More Than Self-Determination

More Than Self-Determination

In studying the effects of trauma, working with people who have experienced extensive trauma and even in considering trauma I, myself, have gone through, I often wondered why some people are able to have successful, relatively normal lives despite what they must overcome.

Resiliency is the official name for the phenomena I am referring to but other words work well. Grit. Determination. Purpose. Or in the words of my 8th grade basketball coach, moxie. In regards to the study of trauma, resiliency refers to the “ability of an individual, family, or community to cope with adversity and trauma, and adapt to challenges or change” (SAMHSA, 2016).

Some of what makes a person resilient is inborn. It can be attributed to a variety of genetic influences which affect individuals differently (Marano, 2003). But, this is not to say, resilience is completely genetic. Researchers have found several external influences which affect the degree to which one is able to be resilient during and after traumatic events occur (Marano, 2003).

One external influence is the quality of relationships one has with other people. In simplest terms, those persons who have positive and supportive relationships in their lives may be more likely to overcome a traumatic experience (White, 2017). These positive and supportive people are sometimes referred to as buffers. This is not to say a positive and supportive relationship will always mitigate trauma but only to say positive and supportive relationships may be a mediating factor in lessening the long-term effects of trauma (Craig, Baglivio, Wolff, Piquero, and Epps, 2017).

I have experienced a chronic traumatic event. I’m not going to go into details as the event ended long ago and the persons involved have taken positive steps to reconcile with me and others who were affected. I only mention it because I always wondered why this trauma did not bring me down. By most indicators, I have so far led a successful life. Even when controlling for privilege, why have I been able to overcome where others have not?

I have never found myself to be particularly ‘special’. I work hard and try to do the right thing but I am by no means perfect. I struggle with depressive states, extreme cynicism and distrust of others, and avoiding addictive habits. Obviously, I can easily identify a number of areas in my life in which I need to make improvements. But, a lot of people work hard and are, unfortunately, unable to break free from the lasting effects of trauma so again, why have I been able to overcome where others have not?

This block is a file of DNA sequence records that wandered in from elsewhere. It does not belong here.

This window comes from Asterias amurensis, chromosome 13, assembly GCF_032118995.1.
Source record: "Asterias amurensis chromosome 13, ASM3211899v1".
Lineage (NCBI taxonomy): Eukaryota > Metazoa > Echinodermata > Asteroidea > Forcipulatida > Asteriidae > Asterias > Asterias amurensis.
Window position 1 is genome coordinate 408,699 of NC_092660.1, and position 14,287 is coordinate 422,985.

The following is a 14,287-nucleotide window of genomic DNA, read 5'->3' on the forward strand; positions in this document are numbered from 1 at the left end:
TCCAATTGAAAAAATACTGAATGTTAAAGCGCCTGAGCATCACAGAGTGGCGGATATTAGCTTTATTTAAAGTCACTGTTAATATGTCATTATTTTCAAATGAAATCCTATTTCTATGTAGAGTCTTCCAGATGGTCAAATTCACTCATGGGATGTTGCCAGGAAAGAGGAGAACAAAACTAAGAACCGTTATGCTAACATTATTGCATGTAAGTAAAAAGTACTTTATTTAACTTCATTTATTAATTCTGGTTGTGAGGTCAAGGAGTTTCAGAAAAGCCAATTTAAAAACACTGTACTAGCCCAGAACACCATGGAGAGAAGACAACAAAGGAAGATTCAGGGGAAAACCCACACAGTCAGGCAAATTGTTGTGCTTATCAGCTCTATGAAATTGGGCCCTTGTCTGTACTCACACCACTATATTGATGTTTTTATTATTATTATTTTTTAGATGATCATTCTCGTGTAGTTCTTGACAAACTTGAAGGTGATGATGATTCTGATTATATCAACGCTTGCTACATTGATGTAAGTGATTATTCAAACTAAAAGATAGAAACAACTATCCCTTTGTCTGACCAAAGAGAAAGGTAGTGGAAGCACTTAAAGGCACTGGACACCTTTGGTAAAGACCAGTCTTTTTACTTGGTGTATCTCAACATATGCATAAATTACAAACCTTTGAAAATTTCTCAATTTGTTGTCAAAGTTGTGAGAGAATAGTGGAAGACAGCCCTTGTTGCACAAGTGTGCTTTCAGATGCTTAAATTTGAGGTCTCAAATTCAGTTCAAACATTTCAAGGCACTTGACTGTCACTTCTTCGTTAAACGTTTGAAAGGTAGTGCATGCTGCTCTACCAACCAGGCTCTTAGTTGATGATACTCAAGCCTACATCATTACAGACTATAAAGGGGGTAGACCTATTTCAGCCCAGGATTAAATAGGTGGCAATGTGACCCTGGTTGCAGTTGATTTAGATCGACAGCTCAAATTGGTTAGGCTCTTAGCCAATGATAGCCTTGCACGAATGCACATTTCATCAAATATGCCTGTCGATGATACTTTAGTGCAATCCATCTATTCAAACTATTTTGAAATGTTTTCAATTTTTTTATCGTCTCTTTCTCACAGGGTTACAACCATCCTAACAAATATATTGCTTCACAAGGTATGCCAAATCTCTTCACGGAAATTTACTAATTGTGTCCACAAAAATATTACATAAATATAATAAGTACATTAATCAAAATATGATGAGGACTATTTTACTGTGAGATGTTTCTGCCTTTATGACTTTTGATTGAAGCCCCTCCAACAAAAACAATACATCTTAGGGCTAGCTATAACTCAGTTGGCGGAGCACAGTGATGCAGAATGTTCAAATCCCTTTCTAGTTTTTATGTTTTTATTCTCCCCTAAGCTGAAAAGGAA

In studying trauma, I have come to two conclusions regarding how I have been able overcome my own traumatic experiences:

One, I had an incredible support system which I was mostly unaware of but which continually challenged me to trust that I already possessed what it took to be a better person than what my inner demons wanted to me to believe.

Two, I believed (and still believe) in a Good and Loving God, a God from whom I took confidence that no matter how bad things seemed I was loved and I ultimately had a purpose in being in this world. Without these two factors intervening in various points in my life, I am unsure how well I would have been able to overcome the traumatic events I experienced.

As I reflect on the people who are currently are or in the past were a part of my support system, I am reminded again of how fortunate I have been while also feeling the positive obligation to self to serve others in the same way. I have often felt helpless to affect change on any sort of broad level. But, I can be a good father and help protect my children from the after-effects of the often-random occurrence of traumatic events. I can encourage and support the friends of my children who may feel hopeless because of the trauma they experienced. I can encourage and value friends, family and others who struggle to overcome their own traumatic experiences.

You can take the same approach.

Trauma can occur in a moment while taking generations to fully work through. Healing does not occur in a vacuum, rather it takes a community of empathetic and compassionate people willing to set aside prejudices and assumptions and instead focus on the greater needs of our current world. Your serving as a buffer could help the person who has directly suffered the traumatic event, but even if there’s no noticeable difference, perhaps it will help the person’s child or grandchild or great-grandchild. How many generations removed does it make it not worth it to help now? Perhaps seventy generations times seven is a good place to start?



Craig, J., Baglivio, M., Wolff, K., Piquero, A., and Epps, N. 2017. Do social bonds buffer the impact of adverse childhood experiences on reoffending? Thousand Oaks, Ca: Sage Publishing.

Marano, H. 2003. The art of resilience.

SAMHSA. 2016. Trauma resilience resources.

White, C. 2017. Putting resilience and resilience surveys under the microscope.

This entry was posted in Articles on Fatherhood, Health and tagged , , , , , . Bookmark the permalink.

Leave a Reply

Fill in your details below or click an icon to log in: Logo

You are commenting using your account. Log Out /  Change )

Facebook photo

You are commenting using your Facebook account. Log Out /  Change )

Connecting to %s

This site uses Akismet to reduce spam. Learn how your comment data is processed.